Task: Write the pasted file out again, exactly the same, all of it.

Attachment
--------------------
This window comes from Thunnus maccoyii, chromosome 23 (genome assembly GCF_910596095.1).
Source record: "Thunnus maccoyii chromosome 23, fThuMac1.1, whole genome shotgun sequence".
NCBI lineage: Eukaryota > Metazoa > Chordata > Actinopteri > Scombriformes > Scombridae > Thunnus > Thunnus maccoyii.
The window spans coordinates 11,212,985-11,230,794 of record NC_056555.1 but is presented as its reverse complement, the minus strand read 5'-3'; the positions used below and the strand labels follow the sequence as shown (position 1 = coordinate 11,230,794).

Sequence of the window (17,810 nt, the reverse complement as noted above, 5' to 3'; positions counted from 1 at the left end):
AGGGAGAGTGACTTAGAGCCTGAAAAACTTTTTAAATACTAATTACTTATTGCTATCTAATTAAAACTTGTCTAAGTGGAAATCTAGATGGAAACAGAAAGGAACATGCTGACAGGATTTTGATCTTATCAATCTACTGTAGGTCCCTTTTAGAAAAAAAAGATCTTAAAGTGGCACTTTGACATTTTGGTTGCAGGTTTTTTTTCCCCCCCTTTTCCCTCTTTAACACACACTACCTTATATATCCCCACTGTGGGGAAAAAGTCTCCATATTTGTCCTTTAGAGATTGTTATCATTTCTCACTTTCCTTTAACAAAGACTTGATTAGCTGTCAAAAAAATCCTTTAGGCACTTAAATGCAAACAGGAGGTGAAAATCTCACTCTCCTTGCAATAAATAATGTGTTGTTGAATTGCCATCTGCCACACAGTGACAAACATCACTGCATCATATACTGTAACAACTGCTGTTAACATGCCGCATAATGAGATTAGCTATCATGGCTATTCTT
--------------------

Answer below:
This window comes from Thunnus maccoyii, chromosome 23 (genome assembly GCF_910596095.1).
Source record: "Thunnus maccoyii chromosome 23, fThuMac1.1, whole genome shotgun sequence".
NCBI lineage: Eukaryota > Metazoa > Chordata > Actinopteri > Scombriformes > Scombridae > Thunnus > Thunnus maccoyii.
The window spans coordinates 11,212,985-11,230,794 of record NC_056555.1 but is presented as its reverse complement, the minus strand read 5'-3'; the positions used below and the strand labels follow the sequence as shown (position 1 = coordinate 11,230,794).

Sequence of the window (17,810 nt, the reverse complement as noted above, 5' to 3'; positions counted from 1 at the left end):
AGGGAGAGTGACTTAGAGCCTGAAAAACTTTTTAAATACTAATTACTTATTGCTATCTAATTAAAACTTGTCTAAGTGGAAATCTAGATGGAAACAGAAAGGAACATGCTGACAGGATTTTGATCTTATCAATCTACTGTAGGTCCCTTTTAGAAAAAAAAGATCTTAAAGTGGCACTTTGACATTTTGGTTGCAGGTTTTTTTTCCCCCCCTTTTCCCTCTTTAACACACACTACCTTATATATCCCCACTGTGGGGAAAAAGTCTCCATATTTGTCCTTTAGAGATTGTTATCATTTCTCACTTTCCTTTAACAAAGACTTGATTAGCTGTCAAAAAAATCCTTTAGGCACTTAAATGCAAACAGGAGGTGAAAATCTCACTCTCCTTGCAATAAATAATGTGTTGTTGAATTGCCATCTGCCACACAGTGACAAACATCACTGCATCATATACTGTAACAACTGCTGTTAACATGCCGCATAATGAGATTAGCTATCATGGCTATTCTT